Ehehehehe *nervous laughter*
I have delayed this for so long.
Truth be told, I don’t know where to begin. It is my fifth and final year at Cardiff University and the thought of leaving this happy bubble of existence for the real world absolutely terrifies me. To my core I am petrified. If I am to psychoanalyze myself right now…I think I’m being a bit wacky. It’s still only November, and the monstrous trek to graduation day has barely begun so I don’t know why my brain is so happy to raise my cortisol levels off the roof. It’s like half of my skull contents are hyperventilating like it’s the end of the world, and the other half is cuddled up in pyjamas singing show tunes and eating Nutella. #psychotic #break
Speaking of breaks other than in my mental status, let me break down my current position in life…
No I’m joking…just my insides are dead.
For real though, I’ve just come back from a two week placement at the Royal Gwent Hospital, where my mind was literally blown and I developed a whole new zeal and excitement for my career…Only to remember that I now must face…
Final year project deadline, clinical case reports, clinical vivas, competencies AND MOST LOOMINGLY…The mother of all scary job interviews…The DF1 interview
[Curls up in a corner and pretends to be one with the slugs.]
Now most of that will sound like garble to those just starting out or thinking about dental school, so allow me to explain. We at Cardiff sit our final exams at the beginning of this year, so as soon as we get those results and we’re in the clear, that’s when final year really kicks off…It’s all about the clinics, and it’s all about your numbers. Gaining as much experience as is physically possible is the goal. But it’s so much harder than it seems.
My advice to the current fourth years is to be pro-active!
Book in as many drop-in sessions* as you can because they are your lifeline, and don’t be afraid to ask for help! If your extraction total is low, go to some extra sessions! If you feel you’re not confident with a procedure, book in more of those for yourself. Hone your skills. Force yourself to practice and master the things you hate. Most importantly, don’t compare yourself to your peers. Everyone will have procedures they love, and others they struggle with. Learn from each other, get tips off each other, but don’t let it get you down! We know the gold standard we’re aiming for with everything we do, and we know how long it should take us…but speed and skill develop with time, experience and practice. You have control over how much you practice, after that you need to chill out with a cupcake and forget about the world.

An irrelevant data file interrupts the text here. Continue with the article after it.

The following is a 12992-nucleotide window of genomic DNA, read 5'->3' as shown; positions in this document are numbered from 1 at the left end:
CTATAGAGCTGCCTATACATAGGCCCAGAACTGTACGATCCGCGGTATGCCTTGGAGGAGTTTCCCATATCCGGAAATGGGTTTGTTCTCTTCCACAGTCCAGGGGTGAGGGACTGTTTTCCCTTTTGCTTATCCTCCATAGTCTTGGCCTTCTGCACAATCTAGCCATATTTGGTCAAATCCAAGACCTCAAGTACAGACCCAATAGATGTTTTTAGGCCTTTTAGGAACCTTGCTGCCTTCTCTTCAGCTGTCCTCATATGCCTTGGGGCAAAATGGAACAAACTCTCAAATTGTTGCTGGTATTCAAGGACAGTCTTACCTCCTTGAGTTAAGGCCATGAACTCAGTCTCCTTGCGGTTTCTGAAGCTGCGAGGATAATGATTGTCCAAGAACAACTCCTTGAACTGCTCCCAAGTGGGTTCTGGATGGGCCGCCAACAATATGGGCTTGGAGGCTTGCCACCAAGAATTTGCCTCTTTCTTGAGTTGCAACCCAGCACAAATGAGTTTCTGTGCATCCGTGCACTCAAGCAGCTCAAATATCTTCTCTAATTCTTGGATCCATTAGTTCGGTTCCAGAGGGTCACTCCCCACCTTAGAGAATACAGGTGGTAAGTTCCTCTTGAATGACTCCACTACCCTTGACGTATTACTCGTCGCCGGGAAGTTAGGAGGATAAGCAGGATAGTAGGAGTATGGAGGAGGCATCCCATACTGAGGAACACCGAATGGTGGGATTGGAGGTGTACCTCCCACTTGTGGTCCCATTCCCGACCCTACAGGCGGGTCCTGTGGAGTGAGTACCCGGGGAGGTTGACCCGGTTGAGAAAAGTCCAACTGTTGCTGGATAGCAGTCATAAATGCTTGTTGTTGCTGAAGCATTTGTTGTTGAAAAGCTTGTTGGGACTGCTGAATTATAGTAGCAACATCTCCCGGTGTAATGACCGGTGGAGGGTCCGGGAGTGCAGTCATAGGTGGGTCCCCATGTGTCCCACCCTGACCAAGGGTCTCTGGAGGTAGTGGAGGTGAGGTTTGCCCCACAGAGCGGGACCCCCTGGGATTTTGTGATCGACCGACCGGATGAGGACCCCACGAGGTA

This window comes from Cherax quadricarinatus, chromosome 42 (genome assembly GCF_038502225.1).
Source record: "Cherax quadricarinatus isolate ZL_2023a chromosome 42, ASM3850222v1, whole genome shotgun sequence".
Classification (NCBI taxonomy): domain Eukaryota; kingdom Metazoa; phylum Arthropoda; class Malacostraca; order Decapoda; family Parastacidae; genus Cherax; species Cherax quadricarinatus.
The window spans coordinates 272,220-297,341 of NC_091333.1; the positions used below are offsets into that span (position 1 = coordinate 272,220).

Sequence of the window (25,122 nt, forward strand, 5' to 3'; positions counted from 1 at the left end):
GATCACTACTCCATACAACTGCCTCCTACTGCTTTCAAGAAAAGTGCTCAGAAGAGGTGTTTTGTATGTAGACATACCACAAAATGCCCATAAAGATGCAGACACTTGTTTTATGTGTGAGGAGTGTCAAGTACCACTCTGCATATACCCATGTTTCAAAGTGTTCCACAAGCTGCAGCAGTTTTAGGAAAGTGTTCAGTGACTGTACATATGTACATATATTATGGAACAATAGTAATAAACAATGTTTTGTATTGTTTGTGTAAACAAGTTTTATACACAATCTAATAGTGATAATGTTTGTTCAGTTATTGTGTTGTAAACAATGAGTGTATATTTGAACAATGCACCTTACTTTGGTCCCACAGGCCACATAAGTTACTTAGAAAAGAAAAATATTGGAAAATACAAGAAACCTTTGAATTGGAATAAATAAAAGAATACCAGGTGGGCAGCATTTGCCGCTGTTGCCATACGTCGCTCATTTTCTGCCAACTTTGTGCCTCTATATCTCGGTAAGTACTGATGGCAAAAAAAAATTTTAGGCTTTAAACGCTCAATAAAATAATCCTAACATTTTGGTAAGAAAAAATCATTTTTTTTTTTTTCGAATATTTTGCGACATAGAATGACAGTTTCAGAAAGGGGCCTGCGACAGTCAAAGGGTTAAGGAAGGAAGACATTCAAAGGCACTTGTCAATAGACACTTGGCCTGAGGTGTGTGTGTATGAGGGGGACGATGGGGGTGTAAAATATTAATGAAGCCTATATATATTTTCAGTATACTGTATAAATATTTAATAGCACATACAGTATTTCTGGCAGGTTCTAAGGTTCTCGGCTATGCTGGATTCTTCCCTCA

Also do not underestimate the benefits of reflection. If you walk off clinic and you haven’t learnt something new then you’re doing it wrong. When you walk onto clinic there’s a certain level of expectation that every supervisor will have…they will want to know that you know what you’re doing…but they appreciate that 90% of the time your knowledge is just text book spiel. This is when you use them. They can elevate your understanding in ways a textbook can’t.
One last thing to do is to try and get as many competencies as you can done this year, so in fifth year you can be a little bit more relaxed. With 4 weeks’ worth of placements you actually have much less time on clinic in final year compared to fourth year…so use your time to your advantage!
Enough about that though, let’s get back to the good stuff!
It was so fun.
I sound like a nerd, but it really was! When we qualify, we go straight into something called a DF1 post, where you work for a year in general practice. After that you can go down one of two roads…either you stay in practice, or you adventure out into hospital life for a bit and become an SHO (Senior House Officer.) On placement we shadowed the SHO’s and basically lived their life and it was fascinating. We got to do a lot of stuff as well, like assist during surgery and do some simple tooth extractions…but the best bits for me were when we followed “On call” and I saw some crazy stuff! I’ll set the mood…
Its 1pm. The common room is quiet. The S.H.O I’m shadowing is typing notes furiously into the computer, literally punching each key like they’ve personally offended her. It’s like sweet music to my ears cause it masks the fact that I’m chomping on a particularly gooey and cariogenic brownie just behind her. The morning was rough…a stream of people came in with facial lacerations that needed to be sutured down in A&E. I held many clammy hands and reassured many injured souls whilst the S.H.O sutured like a queen. So slick, so smooth. She literally jogged back down to the common room, inhaled her salad and began aggressively typing all within the space of 6 minutes. My calves were low key burning and I was panting like the overweight adipose ball that I am, so the brownie was providing me with much needed comfort when she suddenly spun on her spinning desk chair and looked me straight in the eye balls…”Go get food. Rendezvous back here at precisely 1400 hours.” I nodded back and shuffled out. Catching my reflection in the mirror I spotted brownie goo all over my face and cringed. I considered wiping my face on my scrubs for 0.08 of a second before realising that would be so gross and a little bit of an infection control issue…and people may think it was poop. So I did a quick change and went for a casual stroll on the hunt for something yummy and high in fat. That was when I spotted it. KFC [pause for heavenly music.]